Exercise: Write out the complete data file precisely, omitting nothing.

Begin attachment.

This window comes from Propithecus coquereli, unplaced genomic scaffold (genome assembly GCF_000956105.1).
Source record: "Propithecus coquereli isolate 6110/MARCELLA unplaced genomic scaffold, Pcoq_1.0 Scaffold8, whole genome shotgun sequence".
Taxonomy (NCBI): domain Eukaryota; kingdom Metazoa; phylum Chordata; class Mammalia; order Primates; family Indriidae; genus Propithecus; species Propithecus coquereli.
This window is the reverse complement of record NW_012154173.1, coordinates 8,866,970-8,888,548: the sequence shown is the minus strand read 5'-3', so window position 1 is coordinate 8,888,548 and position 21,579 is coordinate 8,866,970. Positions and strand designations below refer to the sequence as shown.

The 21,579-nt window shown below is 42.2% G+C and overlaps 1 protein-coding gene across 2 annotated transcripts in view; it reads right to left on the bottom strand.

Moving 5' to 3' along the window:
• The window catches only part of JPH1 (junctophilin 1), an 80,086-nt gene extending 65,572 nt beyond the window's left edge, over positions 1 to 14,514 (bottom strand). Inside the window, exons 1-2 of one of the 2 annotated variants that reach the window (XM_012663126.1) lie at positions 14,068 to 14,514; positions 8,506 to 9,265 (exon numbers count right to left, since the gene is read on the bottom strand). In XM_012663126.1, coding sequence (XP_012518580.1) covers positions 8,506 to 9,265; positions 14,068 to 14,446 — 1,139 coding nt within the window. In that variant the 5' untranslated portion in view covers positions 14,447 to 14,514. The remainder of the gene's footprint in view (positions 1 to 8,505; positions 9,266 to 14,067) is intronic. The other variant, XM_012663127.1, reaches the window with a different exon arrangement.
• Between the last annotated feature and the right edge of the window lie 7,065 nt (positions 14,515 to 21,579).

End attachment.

This window comes from Propithecus coquereli, unplaced genomic scaffold (genome assembly GCF_000956105.1).
Source record: "Propithecus coquereli isolate 6110/MARCELLA unplaced genomic scaffold, Pcoq_1.0 Scaffold8, whole genome shotgun sequence".
Taxonomy (NCBI): domain Eukaryota; kingdom Metazoa; phylum Chordata; class Mammalia; order Primates; family Indriidae; genus Propithecus; species Propithecus coquereli.
This window is the reverse complement of record NW_012154173.1, coordinates 8,866,970-8,888,548: the sequence shown is the minus strand read 5'-3', so window position 1 is coordinate 8,888,548 and position 21,579 is coordinate 8,866,970. Positions and strand designations below refer to the sequence as shown.

The 21,579-nt window shown below is 42.2% G+C and overlaps 1 protein-coding gene across 2 annotated transcripts in view; it reads right to left on the bottom strand.

Moving 5' to 3' along the window:
• The window catches only part of JPH1 (junctophilin 1), an 80,086-nt gene extending 65,572 nt beyond the window's left edge, over positions 1 to 14,514 (bottom strand). Inside the window, exons 1-2 of one of the 2 annotated variants that reach the window (XM_012663126.1) lie at positions 14,068 to 14,514; positions 8,506 to 9,265 (exon numbers count right to left, since the gene is read on the bottom strand). In XM_012663126.1, coding sequence (XP_012518580.1) covers positions 8,506 to 9,265; positions 14,068 to 14,446 — 1,139 coding nt within the window. In that variant the 5' untranslated portion in view covers positions 14,447 to 14,514. The remainder of the gene's footprint in view (positions 1 to 8,505; positions 9,266 to 14,067) is intronic. The other variant, XM_012663127.1, reaches the window with a different exon arrangement.
• Between the last annotated feature and the right edge of the window lie 7,065 nt (positions 14,515 to 21,579).